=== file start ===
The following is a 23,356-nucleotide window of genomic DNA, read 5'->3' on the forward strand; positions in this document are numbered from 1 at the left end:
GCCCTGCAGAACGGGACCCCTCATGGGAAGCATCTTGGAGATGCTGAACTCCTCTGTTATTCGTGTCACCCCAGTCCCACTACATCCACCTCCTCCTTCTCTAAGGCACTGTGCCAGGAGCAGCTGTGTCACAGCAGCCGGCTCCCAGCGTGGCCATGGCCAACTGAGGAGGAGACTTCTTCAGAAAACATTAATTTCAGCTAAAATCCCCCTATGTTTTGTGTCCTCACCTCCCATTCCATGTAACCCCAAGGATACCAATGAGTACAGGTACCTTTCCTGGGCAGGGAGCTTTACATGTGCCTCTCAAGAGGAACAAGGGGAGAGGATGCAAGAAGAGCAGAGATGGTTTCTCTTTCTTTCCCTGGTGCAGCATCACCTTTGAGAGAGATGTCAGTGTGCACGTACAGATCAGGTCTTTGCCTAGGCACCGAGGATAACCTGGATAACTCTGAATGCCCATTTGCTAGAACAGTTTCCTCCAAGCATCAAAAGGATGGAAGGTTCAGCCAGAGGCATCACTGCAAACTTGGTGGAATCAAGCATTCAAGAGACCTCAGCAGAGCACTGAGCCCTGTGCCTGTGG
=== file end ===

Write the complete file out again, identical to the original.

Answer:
The following is a 23,356-nucleotide window of genomic DNA, read 5'->3' on the forward strand; positions in this document are numbered from 1 at the left end:
GCCCTGCAGAACGGGACCCCTCATGGGAAGCATCTTGGAGATGCTGAACTCCTCTGTTATTCGTGTCACCCCAGTCCCACTACATCCACCTCCTCCTTCTCTAAGGCACTGTGCCAGGAGCAGCTGTGTCACAGCAGCCGGCTCCCAGCGTGGCCATGGCCAACTGAGGAGGAGACTTCTTCAGAAAACATTAATTTCAGCTAAAATCCCCCTATGTTTTGTGTCCTCACCTCCCATTCCATGTAACCCCAAGGATACCAATGAGTACAGGTACCTTTCCTGGGCAGGGAGCTTTACATGTGCCTCTCAAGAGGAACAAGGGGAGAGGATGCAAGAAGAGCAGAGATGGTTTCTCTTTCTTTCCCTGGTGCAGCATCACCTTTGAGAGAGATGTCAGTGTGCACGTACAGATCAGGTCTTTGCCTAGGCACCGAGGATAACCTGGATAACTCTGAATGCCCATTTGCTAGAACAGTTTCCTCCAAGCATCAAAAGGATGGAAGGTTCAGCCAGAGGCATCACTGCAAACTTGGTGGAATCAAGCATTCAAGAGACCTCAGCAGAGCACTGAGCCCTGTGCCTGTGG